On Wednesday afternoon, GoTriangle released the letter Duke officials sent explaining the university’s rationale. 

“Significant efforts by many people from Duke and GoTriangle have been made over the past year to resolve a number of critical issues connected to the proposed Durham-Orange Light Rail Transit (DOLRT) project,” Trask, Duke president Vincent Price, and chancellor for health affairs A. Eugene Washington wrote. “Notwithstanding these many good-faith efforts, it has unfortunately not been possible to complete the extensive and detailed due diligence, by the deadlines imposed by the federal and state governments, that is required to satisfy Duke University’s, legal, ethical and fiduciary responsibilities to ensure the safety of patients, the integrity of research, and continuity of our operations and activities.

“The DOLRT is a complex undertaking that has only become more complicated as we have mutually sought to address the numerous technical and financial challenges that come from attempting to place an elevated electric rail line within 150 feet of the most densely concentrated corridor of patient care and biomedical research facilities in the state.”

Specifically, the Duke officials cited electromagnetic interference “with current and future patient care and research devices” near Duke University Hospital, vibration near Duke Hospital and the Duke Eye Center, disruption to power and other utilities due to construction, and liability concerns. 

GoTriangle’s report says Duke didn’t raise “significant discussion” about noise, vibration, and EMI from construction and operation of the line until late November 2017. 

GoTriangle is also seeking a land donation- worth $16.5 million from Duke. The agency needs the land to make way for the line, and the donation would count toward the $102 million the nonprofit GoTransit Partners is trying to raise as part of the meeting the states April 30 deadline to have all local funding line up. 

In an op-ed, Durham City Council member Mark-Anthony Middleton suggested using eminent domain to take the land, as GoTriangle had done to make way for a planned operations and maintenance facility, and as had been done in the 1960s to build the Durham Freeway through what had been a flourishing black community.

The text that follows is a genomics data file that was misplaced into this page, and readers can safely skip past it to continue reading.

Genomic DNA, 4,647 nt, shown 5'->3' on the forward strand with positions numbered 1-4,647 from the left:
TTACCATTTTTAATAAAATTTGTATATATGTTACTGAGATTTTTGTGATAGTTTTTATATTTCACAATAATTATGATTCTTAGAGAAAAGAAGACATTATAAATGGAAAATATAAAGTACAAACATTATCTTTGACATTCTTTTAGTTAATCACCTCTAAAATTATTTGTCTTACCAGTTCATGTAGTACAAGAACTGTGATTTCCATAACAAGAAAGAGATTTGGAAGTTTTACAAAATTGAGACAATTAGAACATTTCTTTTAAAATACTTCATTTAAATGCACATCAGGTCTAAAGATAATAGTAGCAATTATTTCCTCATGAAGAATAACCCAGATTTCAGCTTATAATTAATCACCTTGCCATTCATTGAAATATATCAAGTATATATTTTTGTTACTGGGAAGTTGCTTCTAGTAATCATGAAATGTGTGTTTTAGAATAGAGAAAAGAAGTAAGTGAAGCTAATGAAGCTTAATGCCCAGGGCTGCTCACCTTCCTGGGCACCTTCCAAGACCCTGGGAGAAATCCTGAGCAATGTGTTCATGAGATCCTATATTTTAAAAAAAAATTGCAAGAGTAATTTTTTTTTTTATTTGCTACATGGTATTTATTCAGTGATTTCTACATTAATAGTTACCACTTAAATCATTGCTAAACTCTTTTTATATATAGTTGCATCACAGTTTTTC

Asked about using eminent domain to get Duke’s land, Reckhow says “that is an option” but declined to say whether it was feasible given the constraints of the project.

GoTriangle has also taken steps to address concerns from the North Carolina Railroad Company, which owns the existing rail tracks through downtown Durham that the light rail tracks would run alongside, and from Norfolk Southern, which leases the tracks. The two companies didn’t want to share crossing signals with the light rail, and wouldn’t sign onto needed agreements.

At the same time, downtown stakeholders objected to GoTriangle’s plans to close Blackwell Street to traffic where the light rail tracks would cross (and where rail tracks currently cross) in order to prevent vehicles from getting stuck on the tracks. 

In December, GoTriangle proposed tunneling the light rail under that intersection, assuaging the concerns of downtown stakeholders and eliminating any interaction between the light rail and rail traffic there. The plan also separated the light rail from the railroads’ vicinity at five other intersections downtown by tunneling, elevating, or shifting the line. 

But the railroads still didn’t get on board. According to GoTraingle, both companies acknowledged that the changes proposed downtown – estimated to cost $80 million to $100 million – were designed to answer their concerns but said they wanted to see more detailed plans before signing on.